100 Years Ago Today, W.H. Ukers Finished Writing All About Coffee
One hundred years ago, in June of 1922, William Ukers completed the last round of proof-reading for his book, All About Coffee.
On June 17th, he finished writing the preface and the book was ready for the printer. After 17 years of research, travel, and writing, he had produced what was, perhaps, the most comprehensive book ever written on coffee, and certainly the most important book on coffee ever written in English. Some might argue that it remains such 100 years later; and although many of the scientific, technological, geo-political, and coffee origin details became dated decades ago, much of the content remains relevant if not precisely timeless.
The pages of All About Coffee are filled with examples that give credence to the cliché, the more things change, the more they remain the same. Ukers also demonstrates that some ideas around what constitutes quality coffee and solid business practices have not evolved over the last 100 years so much as they temporarily devolved in the middle of the 20th century.
Just a handful of examples below from the 1922 edition:
“As soon as it is roasted, it begins to lose in flavor and aroma? Certainly. Grinding hastens the deterioration? Of course. Therefore, it is better to buy a small quantity of freshly roasted coffee in the bean and grind it at the time of purchase or at home just before using? Absolutely!” -Page 722
“Practical co-operation between wholesaler and retailer is one of the most important factors in coffee merchandising. In these days of keen and unremitting competition, neither agency can stand alone for long. The progressive wholesaler does not sell a retailer a poorer quality of coffee for any particular grade than his trade calls for, and he does not load him up with more than can be disposed of while still fresh. He gauges the capacity and facilities of each retail customer, and then gives him practical help to keep the stock moving.” -Page 412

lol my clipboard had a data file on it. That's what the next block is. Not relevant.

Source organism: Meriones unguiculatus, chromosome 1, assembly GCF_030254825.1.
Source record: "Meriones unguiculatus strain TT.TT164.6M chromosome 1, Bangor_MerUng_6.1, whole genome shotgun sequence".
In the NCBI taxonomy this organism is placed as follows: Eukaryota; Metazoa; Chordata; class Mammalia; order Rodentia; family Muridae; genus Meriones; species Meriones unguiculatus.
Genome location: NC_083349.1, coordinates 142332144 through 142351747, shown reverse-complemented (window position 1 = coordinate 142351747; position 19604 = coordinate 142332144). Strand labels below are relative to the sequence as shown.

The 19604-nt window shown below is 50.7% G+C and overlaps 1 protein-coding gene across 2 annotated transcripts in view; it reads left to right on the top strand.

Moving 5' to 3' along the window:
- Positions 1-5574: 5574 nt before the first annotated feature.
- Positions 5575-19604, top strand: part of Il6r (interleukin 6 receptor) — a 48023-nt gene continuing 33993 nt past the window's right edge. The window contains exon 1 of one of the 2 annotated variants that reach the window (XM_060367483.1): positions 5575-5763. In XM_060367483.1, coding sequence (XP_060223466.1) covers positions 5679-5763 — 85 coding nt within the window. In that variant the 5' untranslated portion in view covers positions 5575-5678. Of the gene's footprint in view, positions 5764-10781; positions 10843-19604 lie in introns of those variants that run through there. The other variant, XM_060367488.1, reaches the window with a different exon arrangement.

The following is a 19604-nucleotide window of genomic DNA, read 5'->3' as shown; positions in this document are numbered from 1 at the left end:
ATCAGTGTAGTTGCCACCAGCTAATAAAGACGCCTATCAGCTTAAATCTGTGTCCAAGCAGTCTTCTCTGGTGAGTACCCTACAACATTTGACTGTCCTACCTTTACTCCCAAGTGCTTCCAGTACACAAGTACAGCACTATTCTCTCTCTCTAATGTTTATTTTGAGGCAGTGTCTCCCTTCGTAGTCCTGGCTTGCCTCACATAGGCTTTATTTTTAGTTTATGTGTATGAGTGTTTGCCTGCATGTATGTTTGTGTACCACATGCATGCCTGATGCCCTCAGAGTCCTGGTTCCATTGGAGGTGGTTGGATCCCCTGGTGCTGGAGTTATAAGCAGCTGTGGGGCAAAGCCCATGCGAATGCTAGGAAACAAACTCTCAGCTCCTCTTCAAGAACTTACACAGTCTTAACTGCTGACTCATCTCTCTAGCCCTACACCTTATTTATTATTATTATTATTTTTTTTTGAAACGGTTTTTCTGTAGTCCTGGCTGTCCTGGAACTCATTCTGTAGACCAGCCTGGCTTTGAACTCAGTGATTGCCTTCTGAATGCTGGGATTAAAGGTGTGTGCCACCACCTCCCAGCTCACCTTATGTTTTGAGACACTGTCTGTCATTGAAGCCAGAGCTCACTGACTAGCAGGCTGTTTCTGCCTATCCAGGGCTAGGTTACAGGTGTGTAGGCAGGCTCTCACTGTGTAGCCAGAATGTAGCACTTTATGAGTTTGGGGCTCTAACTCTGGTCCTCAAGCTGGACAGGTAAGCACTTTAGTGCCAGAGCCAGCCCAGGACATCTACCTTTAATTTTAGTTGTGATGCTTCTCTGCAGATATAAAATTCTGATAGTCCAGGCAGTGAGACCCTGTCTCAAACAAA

“Coffee demonstrations in stores are easily arranged, in most cases. The main consideration is fresh coffee of good quality served daintily and hot. Lacking a coffee urn, some grocers make their brews in large-size home-service coffee-making devices. Those most advanced in the correct method of brewing use the drip process.” -Page 425
“In preparing the perfect cup of coffee, then, the coffee must be of good grade, and freshly roasted. It should, if possible, be ground just before using. The author has found a fine grind, about the consistency of fine granulated sugar, the most satisfactory. For general home use, a device that employs filter paper or filter cloth is best; for the epicure an improved porcelain French percolator (drip pot) or an improved cloth filter will yield the utmost of coffee's delights. Drink it black, sweetened or unsweetened, with or without cream or hot milk, as your fancy dictates.” -Page 723
“Experience has proven that a package coffee, to be successful, must have back of it expert knowledge on buying, blending, roasting, and packing, as well as an efficient sales force. These things are essential: (1) a quality product; (2) a good trade-mark name and label; (3) an efficient package. With these, an intelligently planned and carefully executed advertising and sales campaign will spell success.” -Page 442
“A chain of coffee specialty stores in which the coffee is roasted fresh every day was started in California about the year 1916; and according to reports, it met with almost instant success. In this system, the proprietor buys the green coffee in large quantities, and it is roasted in each of his specialty stores, which are located in public markets, store windows, and alongside heavily traveled highways. The roasting machinery is invariably set up in front of the store where passers-by can easily see it in operation—and also smell the coffee roasting. Four years after starting the first store, there were fifty in operation along the Pacific Coast” -Page 421
The investigation disclosed also a more palatable brew at 195° to 200° F. than at the boiling point. -Page 714
“It is not what you make it in; it is how ye make it. It all hangs upon the word fresh—freshly roasted—freshly ground—water freshly boiled. The secret is, fresh, fresh, fresh, and don't stint your coffee.” – Page 563, Ukers is quoting the 1909 novel, Rosary, by Florance Barclay
“There is no universal standard for the degree to which coffee should be roasted. The North American trade recognizes these different roasts: light, cinnamon, medium, high, city, full city, French, and Italian. The city roast is a dark bean, while full city is a few degrees darker. In the French roast, the bean is cooked until the natural oil appears on the surface; and in the Italian, it is roasted to the point of actual carbonization, so that it can be easily powdered.” – Page 388
“If all coffees were alike, roasting would soon be almost automatic. In some plants most of the work is on one uniform grade or blend. But coffees which vary greatly in moisture-content, in flinty or spongy nature, and in various other characteristics, will puzzle the operator until he establishes a personal acquaintance with them in various combinations in repeated roasting operations. The roasterman therefore must be able to observe closely, to draw sensible conclusions, and to remember what he learns. Roasting coffee is work of a sort which anybody can do, which a few people can do really well, and no one so well but that further improvement is possible.” -Page 391, Ukers quoting A.L. Burns